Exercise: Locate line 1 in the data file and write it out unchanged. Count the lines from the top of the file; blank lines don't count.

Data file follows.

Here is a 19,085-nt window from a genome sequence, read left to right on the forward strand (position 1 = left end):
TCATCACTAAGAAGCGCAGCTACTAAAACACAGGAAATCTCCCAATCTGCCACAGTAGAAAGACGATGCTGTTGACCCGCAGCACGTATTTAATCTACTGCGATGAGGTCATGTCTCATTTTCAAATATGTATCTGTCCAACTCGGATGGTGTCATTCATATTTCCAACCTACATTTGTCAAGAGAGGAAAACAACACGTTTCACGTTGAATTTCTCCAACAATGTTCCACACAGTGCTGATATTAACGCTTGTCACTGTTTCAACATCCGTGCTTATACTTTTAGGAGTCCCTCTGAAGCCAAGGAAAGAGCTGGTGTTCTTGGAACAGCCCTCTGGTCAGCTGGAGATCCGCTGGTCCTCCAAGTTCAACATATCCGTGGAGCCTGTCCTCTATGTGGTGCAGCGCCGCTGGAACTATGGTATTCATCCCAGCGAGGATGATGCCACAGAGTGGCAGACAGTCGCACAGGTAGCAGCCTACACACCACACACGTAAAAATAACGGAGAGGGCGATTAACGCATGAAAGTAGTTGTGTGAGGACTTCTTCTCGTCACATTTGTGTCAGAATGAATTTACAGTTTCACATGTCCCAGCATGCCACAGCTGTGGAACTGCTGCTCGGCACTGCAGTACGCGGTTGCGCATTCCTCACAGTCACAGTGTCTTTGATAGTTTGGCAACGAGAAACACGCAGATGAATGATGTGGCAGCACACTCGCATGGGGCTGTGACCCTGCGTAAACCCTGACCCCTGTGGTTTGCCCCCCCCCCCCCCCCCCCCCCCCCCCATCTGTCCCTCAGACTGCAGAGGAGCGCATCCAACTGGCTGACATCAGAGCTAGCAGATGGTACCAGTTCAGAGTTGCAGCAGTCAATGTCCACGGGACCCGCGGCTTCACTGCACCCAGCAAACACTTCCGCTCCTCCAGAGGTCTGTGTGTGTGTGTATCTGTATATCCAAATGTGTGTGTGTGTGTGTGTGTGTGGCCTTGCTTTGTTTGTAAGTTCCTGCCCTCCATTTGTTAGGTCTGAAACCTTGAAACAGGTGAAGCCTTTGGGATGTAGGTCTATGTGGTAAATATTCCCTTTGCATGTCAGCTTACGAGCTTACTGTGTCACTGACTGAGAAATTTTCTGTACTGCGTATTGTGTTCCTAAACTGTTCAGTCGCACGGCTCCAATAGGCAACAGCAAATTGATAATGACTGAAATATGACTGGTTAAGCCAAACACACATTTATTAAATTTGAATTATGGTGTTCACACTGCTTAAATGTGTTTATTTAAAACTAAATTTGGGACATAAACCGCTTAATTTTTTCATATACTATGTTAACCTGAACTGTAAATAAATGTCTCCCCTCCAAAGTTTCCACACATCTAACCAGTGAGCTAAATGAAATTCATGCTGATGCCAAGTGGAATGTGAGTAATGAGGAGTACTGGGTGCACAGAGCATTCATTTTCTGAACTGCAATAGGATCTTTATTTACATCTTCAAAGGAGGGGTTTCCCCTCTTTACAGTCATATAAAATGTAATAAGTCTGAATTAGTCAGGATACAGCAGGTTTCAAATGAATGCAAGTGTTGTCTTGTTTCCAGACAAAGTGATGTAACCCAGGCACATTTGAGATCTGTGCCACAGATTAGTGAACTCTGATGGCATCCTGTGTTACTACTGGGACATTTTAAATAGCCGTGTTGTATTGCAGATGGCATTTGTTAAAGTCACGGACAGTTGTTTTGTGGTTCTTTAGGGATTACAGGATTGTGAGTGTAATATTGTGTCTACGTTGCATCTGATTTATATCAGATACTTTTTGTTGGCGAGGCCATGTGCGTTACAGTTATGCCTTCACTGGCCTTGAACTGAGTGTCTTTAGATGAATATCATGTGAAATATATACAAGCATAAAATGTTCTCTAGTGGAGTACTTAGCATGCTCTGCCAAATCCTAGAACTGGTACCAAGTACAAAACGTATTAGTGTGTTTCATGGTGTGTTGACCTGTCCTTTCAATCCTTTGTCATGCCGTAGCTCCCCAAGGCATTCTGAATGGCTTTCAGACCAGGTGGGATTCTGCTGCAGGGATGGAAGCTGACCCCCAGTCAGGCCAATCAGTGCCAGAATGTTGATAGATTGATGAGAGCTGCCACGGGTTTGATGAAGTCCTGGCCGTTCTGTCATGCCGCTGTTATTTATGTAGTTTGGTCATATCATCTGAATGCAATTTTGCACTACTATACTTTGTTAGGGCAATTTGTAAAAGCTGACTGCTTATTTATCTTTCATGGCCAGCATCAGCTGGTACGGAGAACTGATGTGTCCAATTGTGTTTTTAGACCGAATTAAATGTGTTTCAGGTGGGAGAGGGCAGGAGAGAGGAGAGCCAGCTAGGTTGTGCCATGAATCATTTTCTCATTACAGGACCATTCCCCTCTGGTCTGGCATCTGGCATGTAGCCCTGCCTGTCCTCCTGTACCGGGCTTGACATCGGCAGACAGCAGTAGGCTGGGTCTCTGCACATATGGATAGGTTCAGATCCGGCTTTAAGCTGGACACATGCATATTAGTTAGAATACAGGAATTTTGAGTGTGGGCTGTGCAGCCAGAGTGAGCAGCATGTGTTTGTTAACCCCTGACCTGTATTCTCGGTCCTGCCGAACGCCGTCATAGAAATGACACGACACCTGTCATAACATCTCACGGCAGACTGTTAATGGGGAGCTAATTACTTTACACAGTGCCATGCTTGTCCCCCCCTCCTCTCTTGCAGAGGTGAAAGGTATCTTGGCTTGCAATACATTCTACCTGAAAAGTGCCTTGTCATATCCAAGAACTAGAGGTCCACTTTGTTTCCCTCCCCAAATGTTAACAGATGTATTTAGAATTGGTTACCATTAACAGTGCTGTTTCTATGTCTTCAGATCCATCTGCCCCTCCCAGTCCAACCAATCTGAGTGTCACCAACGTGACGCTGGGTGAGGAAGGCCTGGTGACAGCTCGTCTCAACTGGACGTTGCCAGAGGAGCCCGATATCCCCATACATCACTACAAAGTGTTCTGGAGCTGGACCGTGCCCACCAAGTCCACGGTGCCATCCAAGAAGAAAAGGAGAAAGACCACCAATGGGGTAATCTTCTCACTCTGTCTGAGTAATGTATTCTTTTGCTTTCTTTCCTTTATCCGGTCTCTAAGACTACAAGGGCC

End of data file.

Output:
Here is a 19,085-nt window from a genome sequence, read left to right on the forward strand (position 1 = left end):